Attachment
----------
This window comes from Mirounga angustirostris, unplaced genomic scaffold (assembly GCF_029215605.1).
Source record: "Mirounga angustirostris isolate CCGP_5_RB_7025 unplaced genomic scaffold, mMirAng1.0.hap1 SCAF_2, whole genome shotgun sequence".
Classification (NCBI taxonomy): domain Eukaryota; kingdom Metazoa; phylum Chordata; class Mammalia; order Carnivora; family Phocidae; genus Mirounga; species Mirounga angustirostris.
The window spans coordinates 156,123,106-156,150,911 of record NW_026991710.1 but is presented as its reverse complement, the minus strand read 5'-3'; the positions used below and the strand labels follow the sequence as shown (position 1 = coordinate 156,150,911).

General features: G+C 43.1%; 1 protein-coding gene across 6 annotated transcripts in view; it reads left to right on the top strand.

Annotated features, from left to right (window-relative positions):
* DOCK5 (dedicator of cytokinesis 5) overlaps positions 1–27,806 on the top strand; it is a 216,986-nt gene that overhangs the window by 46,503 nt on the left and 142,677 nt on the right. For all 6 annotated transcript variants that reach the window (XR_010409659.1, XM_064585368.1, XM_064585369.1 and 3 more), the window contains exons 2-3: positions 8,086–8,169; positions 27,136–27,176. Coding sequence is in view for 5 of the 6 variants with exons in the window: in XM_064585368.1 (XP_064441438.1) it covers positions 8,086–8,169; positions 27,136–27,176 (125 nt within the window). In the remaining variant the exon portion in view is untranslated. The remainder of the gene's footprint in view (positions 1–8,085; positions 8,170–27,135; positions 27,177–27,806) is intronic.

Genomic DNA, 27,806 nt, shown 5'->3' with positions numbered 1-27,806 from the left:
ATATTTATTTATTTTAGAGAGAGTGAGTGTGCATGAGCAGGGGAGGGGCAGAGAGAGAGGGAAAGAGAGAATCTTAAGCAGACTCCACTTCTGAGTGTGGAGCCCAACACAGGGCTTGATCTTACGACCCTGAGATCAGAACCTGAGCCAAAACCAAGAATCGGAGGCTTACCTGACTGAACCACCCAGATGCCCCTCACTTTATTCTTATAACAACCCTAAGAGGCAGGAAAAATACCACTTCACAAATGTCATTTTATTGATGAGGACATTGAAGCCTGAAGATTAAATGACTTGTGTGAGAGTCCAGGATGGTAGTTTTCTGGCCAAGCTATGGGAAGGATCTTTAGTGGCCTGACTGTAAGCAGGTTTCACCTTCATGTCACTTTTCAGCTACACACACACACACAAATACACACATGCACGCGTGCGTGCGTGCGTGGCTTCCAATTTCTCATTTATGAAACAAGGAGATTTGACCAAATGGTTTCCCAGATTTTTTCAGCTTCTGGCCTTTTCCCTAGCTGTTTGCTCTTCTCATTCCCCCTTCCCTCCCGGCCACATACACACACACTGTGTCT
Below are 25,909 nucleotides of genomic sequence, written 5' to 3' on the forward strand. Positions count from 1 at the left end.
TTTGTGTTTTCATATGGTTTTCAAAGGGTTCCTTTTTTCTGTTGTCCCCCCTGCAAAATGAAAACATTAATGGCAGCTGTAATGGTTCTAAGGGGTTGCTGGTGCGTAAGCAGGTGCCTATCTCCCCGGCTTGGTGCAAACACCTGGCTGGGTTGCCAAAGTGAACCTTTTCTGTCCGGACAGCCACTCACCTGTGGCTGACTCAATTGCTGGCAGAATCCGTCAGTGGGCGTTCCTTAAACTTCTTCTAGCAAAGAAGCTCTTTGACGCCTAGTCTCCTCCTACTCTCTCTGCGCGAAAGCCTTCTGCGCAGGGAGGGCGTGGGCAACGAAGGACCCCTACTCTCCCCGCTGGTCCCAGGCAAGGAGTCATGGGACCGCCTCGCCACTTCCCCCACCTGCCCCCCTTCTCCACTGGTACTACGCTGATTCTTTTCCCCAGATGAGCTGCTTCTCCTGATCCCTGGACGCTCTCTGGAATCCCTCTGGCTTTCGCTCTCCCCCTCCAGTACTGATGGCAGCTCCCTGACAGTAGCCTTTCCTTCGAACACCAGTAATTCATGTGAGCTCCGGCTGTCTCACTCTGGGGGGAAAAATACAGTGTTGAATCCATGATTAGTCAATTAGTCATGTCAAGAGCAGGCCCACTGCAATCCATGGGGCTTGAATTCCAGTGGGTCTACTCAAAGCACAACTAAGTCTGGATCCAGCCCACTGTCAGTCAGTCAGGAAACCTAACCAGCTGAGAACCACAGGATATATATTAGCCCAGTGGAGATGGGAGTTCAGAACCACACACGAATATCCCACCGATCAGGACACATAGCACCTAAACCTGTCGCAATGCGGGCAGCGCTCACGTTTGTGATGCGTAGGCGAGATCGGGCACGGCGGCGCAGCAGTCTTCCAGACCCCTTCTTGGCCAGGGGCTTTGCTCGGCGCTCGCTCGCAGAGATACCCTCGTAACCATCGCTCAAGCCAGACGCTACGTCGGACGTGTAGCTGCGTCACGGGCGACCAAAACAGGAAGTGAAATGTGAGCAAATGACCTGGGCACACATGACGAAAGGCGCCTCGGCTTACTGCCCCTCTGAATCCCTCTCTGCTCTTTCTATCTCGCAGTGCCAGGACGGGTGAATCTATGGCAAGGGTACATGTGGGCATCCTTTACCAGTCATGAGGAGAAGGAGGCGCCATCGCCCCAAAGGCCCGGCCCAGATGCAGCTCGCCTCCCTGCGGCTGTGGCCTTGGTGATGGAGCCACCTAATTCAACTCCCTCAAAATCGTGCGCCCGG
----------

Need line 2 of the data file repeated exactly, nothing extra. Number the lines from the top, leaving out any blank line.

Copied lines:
Source record: "Mirounga angustirostris isolate CCGP_5_RB_7025 unplaced genomic scaffold, mMirAng1.0.hap1 SCAF_2, whole genome shotgun sequence".